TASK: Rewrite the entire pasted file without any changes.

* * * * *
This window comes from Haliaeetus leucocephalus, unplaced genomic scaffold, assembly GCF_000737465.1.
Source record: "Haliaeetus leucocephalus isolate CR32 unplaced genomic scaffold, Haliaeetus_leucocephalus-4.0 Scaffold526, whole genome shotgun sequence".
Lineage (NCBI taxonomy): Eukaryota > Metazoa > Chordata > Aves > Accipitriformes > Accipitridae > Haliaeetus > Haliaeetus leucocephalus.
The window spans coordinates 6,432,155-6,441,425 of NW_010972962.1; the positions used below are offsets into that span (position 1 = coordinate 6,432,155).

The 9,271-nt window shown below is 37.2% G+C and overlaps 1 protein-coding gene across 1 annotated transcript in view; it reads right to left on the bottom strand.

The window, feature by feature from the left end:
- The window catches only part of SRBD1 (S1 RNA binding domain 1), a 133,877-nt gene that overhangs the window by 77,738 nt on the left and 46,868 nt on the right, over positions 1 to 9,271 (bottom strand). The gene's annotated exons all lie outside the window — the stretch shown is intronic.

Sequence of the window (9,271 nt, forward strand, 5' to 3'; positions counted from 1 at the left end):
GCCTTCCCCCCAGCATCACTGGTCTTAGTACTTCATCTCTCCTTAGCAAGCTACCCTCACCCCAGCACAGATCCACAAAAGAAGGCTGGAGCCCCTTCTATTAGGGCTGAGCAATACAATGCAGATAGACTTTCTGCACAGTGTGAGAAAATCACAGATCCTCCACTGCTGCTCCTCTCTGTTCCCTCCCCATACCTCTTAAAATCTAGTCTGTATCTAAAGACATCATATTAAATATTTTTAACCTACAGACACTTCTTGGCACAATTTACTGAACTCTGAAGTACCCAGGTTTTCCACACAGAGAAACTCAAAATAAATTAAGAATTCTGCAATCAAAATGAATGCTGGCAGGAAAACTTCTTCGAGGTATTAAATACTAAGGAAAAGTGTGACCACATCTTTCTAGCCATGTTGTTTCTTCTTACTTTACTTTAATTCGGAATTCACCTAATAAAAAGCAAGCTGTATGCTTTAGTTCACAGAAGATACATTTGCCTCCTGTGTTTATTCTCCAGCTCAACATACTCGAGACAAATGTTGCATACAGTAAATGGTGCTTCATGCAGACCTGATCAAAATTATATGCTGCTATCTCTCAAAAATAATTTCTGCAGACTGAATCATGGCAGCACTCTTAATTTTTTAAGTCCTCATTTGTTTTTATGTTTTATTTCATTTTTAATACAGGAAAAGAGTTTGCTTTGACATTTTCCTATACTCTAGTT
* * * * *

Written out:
This window comes from Haliaeetus leucocephalus, unplaced genomic scaffold, assembly GCF_000737465.1.
Source record: "Haliaeetus leucocephalus isolate CR32 unplaced genomic scaffold, Haliaeetus_leucocephalus-4.0 Scaffold526, whole genome shotgun sequence".
Lineage (NCBI taxonomy): Eukaryota > Metazoa > Chordata > Aves > Accipitriformes > Accipitridae > Haliaeetus > Haliaeetus leucocephalus.
The window spans coordinates 6,432,155-6,441,425 of NW_010972962.1; the positions used below are offsets into that span (position 1 = coordinate 6,432,155).

The 9,271-nt window shown below is 37.2% G+C and overlaps 1 protein-coding gene across 1 annotated transcript in view; it reads right to left on the bottom strand.

The window, feature by feature from the left end:
- The window catches only part of SRBD1 (S1 RNA binding domain 1), a 133,877-nt gene that overhangs the window by 77,738 nt on the left and 46,868 nt on the right, over positions 1 to 9,271 (bottom strand). The gene's annotated exons all lie outside the window — the stretch shown is intronic.

Sequence of the window (9,271 nt, forward strand, 5' to 3'; positions counted from 1 at the left end):
GCCTTCCCCCCAGCATCACTGGTCTTAGTACTTCATCTCTCCTTAGCAAGCTACCCTCACCCCAGCACAGATCCACAAAAGAAGGCTGGAGCCCCTTCTATTAGGGCTGAGCAATACAATGCAGATAGACTTTCTGCACAGTGTGAGAAAATCACAGATCCTCCACTGCTGCTCCTCTCTGTTCCCTCCCCATACCTCTTAAAATCTAGTCTGTATCTAAAGACATCATATTAAATATTTTTAACCTACAGACACTTCTTGGCACAATTTACTGAACTCTGAAGTACCCAGGTTTTCCACACAGAGAAACTCAAAATAAATTAAGAATTCTGCAATCAAAATGAATGCTGGCAGGAAAACTTCTTCGAGGTATTAAATACTAAGGAAAAGTGTGACCACATCTTTCTAGCCATGTTGTTTCTTCTTACTTTACTTTAATTCGGAATTCACCTAATAAAAAGCAAGCTGTATGCTTTAGTTCACAGAAGATACATTTGCCTCCTGTGTTTATTCTCCAGCTCAACATACTCGAGACAAATGTTGCATACAGTAAATGGTGCTTCATGCAGACCTGATCAAAATTATATGCTGCTATCTCTCAAAAATAATTTCTGCAGACTGAATCATGGCAGCACTCTTAATTTTTTAAGTCCTCATTTGTTTTTATGTTTTATTTCATTTTTAATACAGGAAAAGAGTTTGCTTTGACATTTTCCTATACTCTAGTT